The ships are now steaming to port and the first, I'm informed, should arrive in port within a few days.

As I said, this NATO Katrina support operation will significantly increase our collective ability to move supplies to the U.S. Let me say clearly this capacity is available to NATO nations. It is also available to our 20 partner countries, and it is available to non-government organizations, if they so wish as well, because those NGOs might have very valuable donations they would like to make.

Of course, the U.S. government and the U.S. authorities are deciding and will decide what they need. I mean, that's crystal clear.

So, I end where I started. It is crystal clear that this operation has only one... has only one purpose, and that is to do everything NATO can do to show solidarity with the victims and the human suffering in the hurricane-stricken area.

Let me end here, and I'm ready and open for your comments and questions.

Q: (inaudible)... BBC World Service. So NATO Secretary General, when exactly do you expect the first ship or plane to arrive on the U.S. coast? And secondly, on a different issue, if I may, what sort of signal will NATO be sending to countries in the Balkans if the first enlargement, the next enlargement summit will only happen in 2008, as the Americans have proposed?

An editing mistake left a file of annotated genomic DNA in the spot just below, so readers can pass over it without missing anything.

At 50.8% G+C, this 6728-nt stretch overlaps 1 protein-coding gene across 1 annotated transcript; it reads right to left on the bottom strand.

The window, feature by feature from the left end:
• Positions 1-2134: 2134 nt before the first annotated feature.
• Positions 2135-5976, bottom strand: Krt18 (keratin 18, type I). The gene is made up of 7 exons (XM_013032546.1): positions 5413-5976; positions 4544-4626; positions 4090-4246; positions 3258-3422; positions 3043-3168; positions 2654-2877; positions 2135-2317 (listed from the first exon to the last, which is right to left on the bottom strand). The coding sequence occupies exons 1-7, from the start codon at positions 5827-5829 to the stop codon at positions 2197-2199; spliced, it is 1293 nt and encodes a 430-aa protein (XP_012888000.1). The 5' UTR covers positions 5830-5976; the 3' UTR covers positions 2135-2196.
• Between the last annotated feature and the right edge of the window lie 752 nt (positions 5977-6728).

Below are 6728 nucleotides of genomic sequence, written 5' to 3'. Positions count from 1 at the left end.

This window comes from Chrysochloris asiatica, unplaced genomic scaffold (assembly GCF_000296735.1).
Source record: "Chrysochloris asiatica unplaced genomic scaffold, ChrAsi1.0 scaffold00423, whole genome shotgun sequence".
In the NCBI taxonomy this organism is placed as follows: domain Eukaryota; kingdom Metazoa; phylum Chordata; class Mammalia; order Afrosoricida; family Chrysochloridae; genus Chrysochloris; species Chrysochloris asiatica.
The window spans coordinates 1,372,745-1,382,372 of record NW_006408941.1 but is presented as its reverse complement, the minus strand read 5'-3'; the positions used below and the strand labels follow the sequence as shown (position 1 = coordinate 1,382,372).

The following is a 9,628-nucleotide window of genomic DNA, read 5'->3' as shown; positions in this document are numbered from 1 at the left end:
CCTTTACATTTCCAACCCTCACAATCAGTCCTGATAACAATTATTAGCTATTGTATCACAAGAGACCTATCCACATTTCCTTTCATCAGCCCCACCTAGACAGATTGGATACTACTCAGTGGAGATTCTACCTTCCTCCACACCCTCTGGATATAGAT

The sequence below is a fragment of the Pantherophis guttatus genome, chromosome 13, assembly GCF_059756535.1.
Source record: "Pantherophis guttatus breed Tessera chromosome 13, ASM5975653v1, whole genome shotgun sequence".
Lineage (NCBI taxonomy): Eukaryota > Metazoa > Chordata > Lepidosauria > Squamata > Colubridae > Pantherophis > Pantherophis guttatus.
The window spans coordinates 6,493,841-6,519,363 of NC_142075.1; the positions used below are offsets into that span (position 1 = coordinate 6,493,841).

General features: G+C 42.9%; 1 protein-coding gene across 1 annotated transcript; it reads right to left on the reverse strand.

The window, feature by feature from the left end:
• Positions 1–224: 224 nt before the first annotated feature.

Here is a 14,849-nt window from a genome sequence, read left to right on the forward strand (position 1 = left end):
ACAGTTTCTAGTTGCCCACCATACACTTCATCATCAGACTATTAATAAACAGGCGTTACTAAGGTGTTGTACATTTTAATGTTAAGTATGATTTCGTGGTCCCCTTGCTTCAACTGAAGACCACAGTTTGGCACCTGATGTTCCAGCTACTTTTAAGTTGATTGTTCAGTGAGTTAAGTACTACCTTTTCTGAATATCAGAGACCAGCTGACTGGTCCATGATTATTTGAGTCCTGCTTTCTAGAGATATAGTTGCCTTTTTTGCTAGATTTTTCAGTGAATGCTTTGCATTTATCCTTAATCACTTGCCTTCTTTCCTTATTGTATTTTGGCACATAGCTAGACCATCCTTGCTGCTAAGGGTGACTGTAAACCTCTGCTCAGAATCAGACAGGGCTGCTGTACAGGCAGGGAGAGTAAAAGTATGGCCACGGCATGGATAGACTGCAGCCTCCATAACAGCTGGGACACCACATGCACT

DE HOOP SCHEFFER: On your first question, you will hopefully respect that I cannot possibly give you now all the details. The military planners at the coordination centre at SHAPE... I should mention, of course, the AEDRCC(sic), which has been working already for the past period since the hurricane. The AEDRCC will have a central role in coordination for NATO allies, for partners, for others, who might want to come in.

I cannot say when exactly the first plane will arrive. If planes are going to be used that can happen, of course, very quickly. Ships will take a bit longer. First of all, as I said, to steam to port, and then make the transatlantic crossing, which I think roughly said would take 10 to 12 days, is that correct? Yeah. More or less. I don't know exactly at what speed they can sail.

But I mean, as soon as possible, of course, is the answer here. In coordination, as I said, of course, with U.S. Northern Command.

On your second question, we have, indeed, as you say, a proposal by the United States for NATO summits. One, indeed, on enlargement. I must add that the allies have formally to decide. I think the U.S. arguments are very strong indeed and as far as I'm concerned personally, I strongly support these proposals.

About enlargement, as you asked me, the word is here performance-based. I mean, NATO enlargement is inextricably linked to the fulfilling of the criteria, as is the case with the EU as you know, as far as... as far as is concerned having membership action plan and getting an invitation for NATO membership and finally entering into the Alliance.

So I do not think that the fact that NATO might now have a summit in 2008 on enlargement should have an automatic consequence in nations concerned, to our aspiring NATO members, will it be too early or will it be too late? The moment will anyway be decided on their performance and on them fulfilling the requirements.

So I think you can't link the two together, in my opinion. But there are nations, of course, aspiring for NATO membership, who are closer. There are other nations who are not yet so close.